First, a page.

On an iPhone or iPad using the default Safari browser, tap the bookmark icon next to the address bar - it looks like an open book - and tap History. In the default Android browser, tap the bookmark icon - it looks like a flag with a star - and then tap History.

Of course, if you really want to save something for later, bookmark it by pressing CTRL + D in any computer browser. In the iPhone and iPad default browser, tap the Share button at the bottom of the screen - a box with an arrow coming out of it - and tap Bookmark. In Android, go to Settings>>Add bookmark. Click here to learn more about creating and managing bookmarks.


This tip isn't one you'll use every day, but you'll appreciate it every day. A while back, Facebook turned on autoplaying videos in your news feed, both for the Facebook website and Facebook app.

It's annoying enough on the Facebook site, but in the app it can put a dent in your cellular data for the month, and your battery life.

Fortunately, it's easy enough to turn off. For Android, open the Facebook app, go to Settings and switch "Video Auto-play" to "Off." For Apple, go to Settings>>Facebook>>Settings and turn "Auto-play" to "Off."

On your computer, open Facebook in your browser and log in. Click the arrow on the far right of the screen and then click the "Settings" button. Click the "Videos" link in the left column. From there, select the drop-down next to "Auto-Play Videos" and set it to "Off."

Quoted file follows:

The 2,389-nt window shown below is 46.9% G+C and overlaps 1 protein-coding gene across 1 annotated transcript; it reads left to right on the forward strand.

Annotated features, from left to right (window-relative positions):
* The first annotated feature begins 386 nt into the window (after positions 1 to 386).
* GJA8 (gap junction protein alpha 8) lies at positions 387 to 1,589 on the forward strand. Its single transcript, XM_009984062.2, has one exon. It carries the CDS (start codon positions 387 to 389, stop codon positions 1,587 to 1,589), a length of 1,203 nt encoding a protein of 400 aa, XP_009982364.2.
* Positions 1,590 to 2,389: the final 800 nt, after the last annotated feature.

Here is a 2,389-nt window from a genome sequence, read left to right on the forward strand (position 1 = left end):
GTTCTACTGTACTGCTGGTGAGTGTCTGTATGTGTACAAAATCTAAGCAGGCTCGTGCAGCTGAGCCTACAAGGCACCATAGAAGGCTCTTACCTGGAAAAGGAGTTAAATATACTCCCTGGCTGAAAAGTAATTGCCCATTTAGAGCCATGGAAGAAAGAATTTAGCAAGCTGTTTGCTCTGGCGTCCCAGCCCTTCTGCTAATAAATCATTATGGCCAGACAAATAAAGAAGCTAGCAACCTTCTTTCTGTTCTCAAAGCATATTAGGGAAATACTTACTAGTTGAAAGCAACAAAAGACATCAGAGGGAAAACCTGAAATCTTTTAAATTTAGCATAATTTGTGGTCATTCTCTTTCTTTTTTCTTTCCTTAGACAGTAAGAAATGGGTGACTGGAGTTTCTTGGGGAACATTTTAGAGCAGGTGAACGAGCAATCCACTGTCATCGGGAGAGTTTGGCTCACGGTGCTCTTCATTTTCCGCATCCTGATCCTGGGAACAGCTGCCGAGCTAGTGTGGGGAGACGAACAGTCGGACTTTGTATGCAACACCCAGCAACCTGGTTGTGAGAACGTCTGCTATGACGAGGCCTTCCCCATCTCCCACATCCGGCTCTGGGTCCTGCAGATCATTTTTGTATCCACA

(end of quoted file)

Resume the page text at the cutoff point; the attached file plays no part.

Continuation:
That isn't the only annoying setting Facebook sneaked in. Click here for more Facebook settings that you'll want to change right away.


You brought your camera to the family gathering to snap some candid shots, but suddenly everyone wants to do a group picture. You really need a tripod, but you don't have one.

Don't worry; as long as there's a lamp with a lampshade in the house, you're covered.

The standard bolt that holds a lampshade to a lamp is the same size threading as the tripod mount on a camera. Simply take the lampshade off the lamp and screw your camera to the bolt.

Now you've got a lamp-turned-tripod for steady or timed shots. Once you have your photos, check out four online photo editors that will make your photos sparkle.